Professor Hannah Barker, Principal Investigator
Hannah is Professor of British History at the University of Manchester and Director of the John Rylands Research Institute. She has a longstanding interest in the early industrial revolution in the north of England, particularly the fortunes of small family businesses. Hannah’s more recent work has examined issues of gender, work, family and religious faith in towns. Follow Hannah on Twitter or email email@example.com.
Professor Jeremy Gregory, Co-Investigator
Jeremy is Professor of the History of Christianity and Pro-Vice-Chancellor for the Faculty of Arts at the University of Nottingham. Jeremy’s research interests include the role of the Church of England, and of religion more generally, in English history over the long eighteenth century. More recently he has explored the relationship between conformity and dissent, and the Church of England in colonial British North America.
Dr Kate Gibson, Research Associate
Kate has studied at the Universities of Oxford, York and Sheffield, and moved to the University of Manchester as a Research Associate in December 2018. Her PhD measured the stigma experienced by illegitimate children in England between 1660 and 1834. Kate’s broader interests include the history of gender and sexuality, the family, and concepts of identity and selfhood in eighteenth-century Britain. She has published articles in Cultural and Social History and The Journal of Family History. Follow Kate on Twitter or email firstname.lastname@example.org.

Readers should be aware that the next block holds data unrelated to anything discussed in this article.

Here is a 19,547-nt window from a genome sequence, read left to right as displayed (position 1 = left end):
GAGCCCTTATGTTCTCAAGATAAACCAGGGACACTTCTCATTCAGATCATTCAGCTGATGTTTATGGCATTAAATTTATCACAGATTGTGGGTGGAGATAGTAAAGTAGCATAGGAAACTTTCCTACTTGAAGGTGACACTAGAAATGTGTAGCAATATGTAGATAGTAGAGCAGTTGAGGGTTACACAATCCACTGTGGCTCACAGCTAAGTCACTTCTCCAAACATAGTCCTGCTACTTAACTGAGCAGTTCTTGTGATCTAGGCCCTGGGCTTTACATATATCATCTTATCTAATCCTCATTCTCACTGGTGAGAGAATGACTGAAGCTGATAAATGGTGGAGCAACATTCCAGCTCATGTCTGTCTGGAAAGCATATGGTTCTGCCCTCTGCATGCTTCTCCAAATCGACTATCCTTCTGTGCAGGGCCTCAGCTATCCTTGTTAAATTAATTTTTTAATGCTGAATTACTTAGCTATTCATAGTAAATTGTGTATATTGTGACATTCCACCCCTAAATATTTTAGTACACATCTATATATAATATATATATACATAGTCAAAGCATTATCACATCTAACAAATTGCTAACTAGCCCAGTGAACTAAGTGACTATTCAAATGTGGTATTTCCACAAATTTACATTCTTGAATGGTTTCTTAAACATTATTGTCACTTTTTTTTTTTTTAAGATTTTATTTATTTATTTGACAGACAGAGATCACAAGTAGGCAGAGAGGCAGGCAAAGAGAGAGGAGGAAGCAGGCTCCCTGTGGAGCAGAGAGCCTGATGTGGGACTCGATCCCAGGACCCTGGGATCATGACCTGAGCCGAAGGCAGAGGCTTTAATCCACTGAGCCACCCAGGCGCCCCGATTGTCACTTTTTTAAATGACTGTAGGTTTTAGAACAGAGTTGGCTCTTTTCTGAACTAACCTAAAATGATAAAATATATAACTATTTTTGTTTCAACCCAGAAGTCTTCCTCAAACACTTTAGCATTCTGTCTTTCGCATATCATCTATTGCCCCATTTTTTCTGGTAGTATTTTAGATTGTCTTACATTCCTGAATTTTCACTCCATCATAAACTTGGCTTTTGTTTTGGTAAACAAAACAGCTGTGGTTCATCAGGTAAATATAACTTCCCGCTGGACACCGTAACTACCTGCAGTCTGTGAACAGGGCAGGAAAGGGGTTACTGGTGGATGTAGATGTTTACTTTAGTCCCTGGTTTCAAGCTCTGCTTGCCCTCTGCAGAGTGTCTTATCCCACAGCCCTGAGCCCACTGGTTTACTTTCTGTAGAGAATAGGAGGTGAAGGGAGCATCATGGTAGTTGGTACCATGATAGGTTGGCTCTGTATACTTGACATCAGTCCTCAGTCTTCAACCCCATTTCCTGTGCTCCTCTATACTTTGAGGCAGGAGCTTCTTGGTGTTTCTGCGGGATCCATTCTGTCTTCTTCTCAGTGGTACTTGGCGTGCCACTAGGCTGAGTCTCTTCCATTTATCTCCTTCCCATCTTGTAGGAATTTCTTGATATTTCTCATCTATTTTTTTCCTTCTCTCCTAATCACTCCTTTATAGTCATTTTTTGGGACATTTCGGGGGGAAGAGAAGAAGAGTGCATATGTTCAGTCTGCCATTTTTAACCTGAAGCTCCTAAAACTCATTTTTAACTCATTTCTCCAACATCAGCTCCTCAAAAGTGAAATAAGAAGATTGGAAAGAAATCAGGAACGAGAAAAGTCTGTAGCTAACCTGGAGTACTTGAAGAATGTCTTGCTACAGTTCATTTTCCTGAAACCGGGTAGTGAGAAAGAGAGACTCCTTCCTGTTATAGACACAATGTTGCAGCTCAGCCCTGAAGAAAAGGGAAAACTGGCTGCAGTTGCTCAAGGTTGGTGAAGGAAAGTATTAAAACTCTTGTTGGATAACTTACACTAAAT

Dr Carys Brown, Research Associate
Carys joined the University of Manchester as a Research Associate in December 2018, and moved to the University of Cambridge in October 2019. Her PhD thesis, ‘Religious coexistence and sociability in England after the Act of Toleration, c. 1689-1750’, explored the continuing social and cultural challenges of religious difference in the first half of the eighteenth century. She has articles published in The Historical Journal, British Catholic History and Journal for Eighteenth-Century Studies. Follow Carys on Twitter.